Hands-on: My new laptop and two more Linux flavours – ZDNet

It has been an interesting few days since my first post about my new laptop and my experiences with various flavours of Linux. 

First, and most pleasing, was the comment from ‘glenn4uk’ to my previous post, describing a solution to the wi-fi problem. I have tried it with openSuSE 13.1, Fedora 20 and Mint 16, and it works like a charm on all three of them. It’s not difficult, you just have create a file called /etc/modprobe.d/asus_nb_wmi.conf, with the contents “options asus_nb_wmi wapf=1”. Then reboot and the wireless network will come right up.

I would just like to say to him once again here, thanks very much for giving us this extremely useful tip.

Linux Mint Debian Edition

I have also continued with loading the last couple of Linux distributions on the Asus, and that has proceeded very smoothly.  Linux Mint Debian Edition (Cinnamon) was the next to be done, and I had no problems with it. 

By the time I was loading it I had already seen and tried the wi-fi fix, so when I booted LMDE and the wireless didn’t come up, I just applied the fix and rebooted, and that took care of it. 

Everything else works normally, and it is quite fast. Unfortunately, the other thing I am starting to realize is that I still have a significant dislike for the clickpad style of touchpad, for exactly the same reason that I used to dislike it so much in my HP system. 

It is over-sensitive, and far too difficult to do any kind of precise clicking. Trying to highlight specific words or phrases in text, for example, is an exercise in aggravation, so I use this laptop almost exclusively with some kind of mouse now.

Debian GNU/Linux

The final distribution I wanted to load on the new ASUS was Debian 7.4 (Wheey). After having everything go so smoothly with all of the others, I got several surprises when loading Debian.

First, I was going to install from a Live image rather than the netinstall image that I normally use for Debian. I was forgetting that the Debian Live images are not UEFI-compatible, if you want/need that, you have to use either the netinstall or the full DVD installer image. So I used the netinstall after all.

Installation was smooth and easy, and actually seemed a bit quicker than I have been used to with Debian. When I was done, everything worked – and I mean absolutely everything, including the wireless networking! 

I hadn’t bothered to check this when running the Live image, I just assumed it didn’t work. Assuming is never a good idea.

I suppose this is related to the difference in the Linux kernel between Debian Stable (3.2.x) and the other distributions I have loaded on this laptop (3.11 and later). Something must have gotten changed either in the ath9k driver, or in the kernel itself that causes this problem. That’s actually encouraging news, because it means that it will most likely be fixed again in some (near) future release.

The other surprise that I got with this installation was that the ClickPad didn’t work very well at all. I can’t right-click with it at all, I can’t click-and-drag at all, and even left-click is so wildly unstable that it is almost useless. Again, I suppose that this is related to the older Linux kernel and X.org release that in Debian Stable.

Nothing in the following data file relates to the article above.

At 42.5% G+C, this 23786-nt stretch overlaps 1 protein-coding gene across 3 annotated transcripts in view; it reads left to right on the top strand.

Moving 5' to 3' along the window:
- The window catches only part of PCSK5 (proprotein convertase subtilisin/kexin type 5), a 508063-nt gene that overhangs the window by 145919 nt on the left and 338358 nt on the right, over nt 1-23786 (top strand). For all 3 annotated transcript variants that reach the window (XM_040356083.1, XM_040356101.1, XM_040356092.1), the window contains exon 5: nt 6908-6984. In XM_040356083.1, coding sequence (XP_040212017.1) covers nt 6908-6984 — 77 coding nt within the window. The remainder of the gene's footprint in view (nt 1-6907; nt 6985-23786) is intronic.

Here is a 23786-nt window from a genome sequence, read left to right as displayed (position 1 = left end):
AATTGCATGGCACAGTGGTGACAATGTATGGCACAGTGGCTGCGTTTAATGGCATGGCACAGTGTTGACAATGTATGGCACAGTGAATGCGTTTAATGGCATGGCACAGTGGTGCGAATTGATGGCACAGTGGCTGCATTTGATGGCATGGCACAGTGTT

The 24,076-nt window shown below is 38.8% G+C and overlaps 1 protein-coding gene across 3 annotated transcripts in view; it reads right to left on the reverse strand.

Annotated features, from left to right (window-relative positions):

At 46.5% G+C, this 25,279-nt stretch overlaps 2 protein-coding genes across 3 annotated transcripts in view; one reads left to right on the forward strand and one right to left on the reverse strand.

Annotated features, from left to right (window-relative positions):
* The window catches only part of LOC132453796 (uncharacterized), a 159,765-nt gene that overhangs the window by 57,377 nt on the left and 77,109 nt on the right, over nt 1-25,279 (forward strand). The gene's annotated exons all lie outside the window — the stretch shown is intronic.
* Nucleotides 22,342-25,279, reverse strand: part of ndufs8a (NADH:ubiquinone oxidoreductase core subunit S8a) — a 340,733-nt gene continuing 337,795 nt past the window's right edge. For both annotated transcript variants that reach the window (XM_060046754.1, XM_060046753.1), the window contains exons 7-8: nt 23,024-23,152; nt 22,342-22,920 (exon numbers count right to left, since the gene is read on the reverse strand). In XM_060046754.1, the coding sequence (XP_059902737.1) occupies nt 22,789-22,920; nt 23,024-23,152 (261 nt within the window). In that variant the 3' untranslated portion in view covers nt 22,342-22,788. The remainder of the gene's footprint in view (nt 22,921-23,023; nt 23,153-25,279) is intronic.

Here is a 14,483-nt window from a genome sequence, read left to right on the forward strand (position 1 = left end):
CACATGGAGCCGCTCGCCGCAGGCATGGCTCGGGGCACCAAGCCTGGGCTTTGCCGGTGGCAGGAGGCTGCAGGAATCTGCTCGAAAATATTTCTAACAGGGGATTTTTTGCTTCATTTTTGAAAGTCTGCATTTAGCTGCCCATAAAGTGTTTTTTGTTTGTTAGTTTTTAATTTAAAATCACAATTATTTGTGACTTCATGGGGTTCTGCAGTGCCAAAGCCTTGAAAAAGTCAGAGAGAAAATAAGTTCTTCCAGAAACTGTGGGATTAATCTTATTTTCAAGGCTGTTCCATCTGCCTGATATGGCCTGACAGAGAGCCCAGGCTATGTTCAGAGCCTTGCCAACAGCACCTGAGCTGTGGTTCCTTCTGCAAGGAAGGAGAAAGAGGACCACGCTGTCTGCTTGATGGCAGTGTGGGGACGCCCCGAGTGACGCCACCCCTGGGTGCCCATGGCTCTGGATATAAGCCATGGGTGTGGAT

Finally, I would like to add a few words about the UEFI firmware and the BIOS implementation on this laptop.  It is by far the best that I have seen yet, literally miles (or kilometers) better than the HP/Compaq UEFI systems, and even a bit better than the Acer. 

This is first because the boot configuration is changed for Linux, it stays that way, rather than “magically” changing back to boot Windows.  Second, the Boot Configuration screen presents a list of boot items, in which you can edit to change the order, add or delete items, or just disable (temporarily) an item.

There have been several comments posted to my UEFI articles saying that it should be possible (or would be nice if it were possible) to add/modify/delete Secure Boot keys. 

When Secure Boot is enabled on the Asus, there is another screen associated with it which lets you add/modify/delete keys. In this Key Management screen you can manage the Platform Key (PK), Key Exchange Key (KEK), Authorized Signature Database (DB) and Forbidden Signature Database (DBX). 

That’s not something that many people are going to want/need/know how to do, but for those who do, it will be a huge win.

I am absolutely convinced that if all UEFI firmware systems worked as well, and as consistently as this one does, there would not have been such a strong backlash against UEFI in the Linux community, and there would be almost none of that left today. 

But when I look HP and Acer UEFI firmware systems now, I just shake my head with regret for the amount of time that I have wasted fighting with them, trying to get them to do what I want, or at least to be stable and consistent.

In summary I would say that this is an exceptionally good laptop for Linux, probably the best I have looked at in quite some time. 

Absolutely everything in it works with Linux, with the caveat that at least for the moment, you have to create a one-line file to get the wireless networking. All of the auxiliary functions work as well, such as Suspend/Resume and the Fn-keys for Sleep, Display Brightness up/down/off, and Volume up/down/off (mute). 

A second display connected to the HDMI port is recognized and configured as an extended desktop automatically. All in all it is very nice, and I would recommend it without hesitation. I would like to keep this one and use it for a while, but I’m not sure that will be possible, because several of my friends seem to have their eyes on it already.

Further reading


Write a Reply or Comment:

Your email address will not be published.*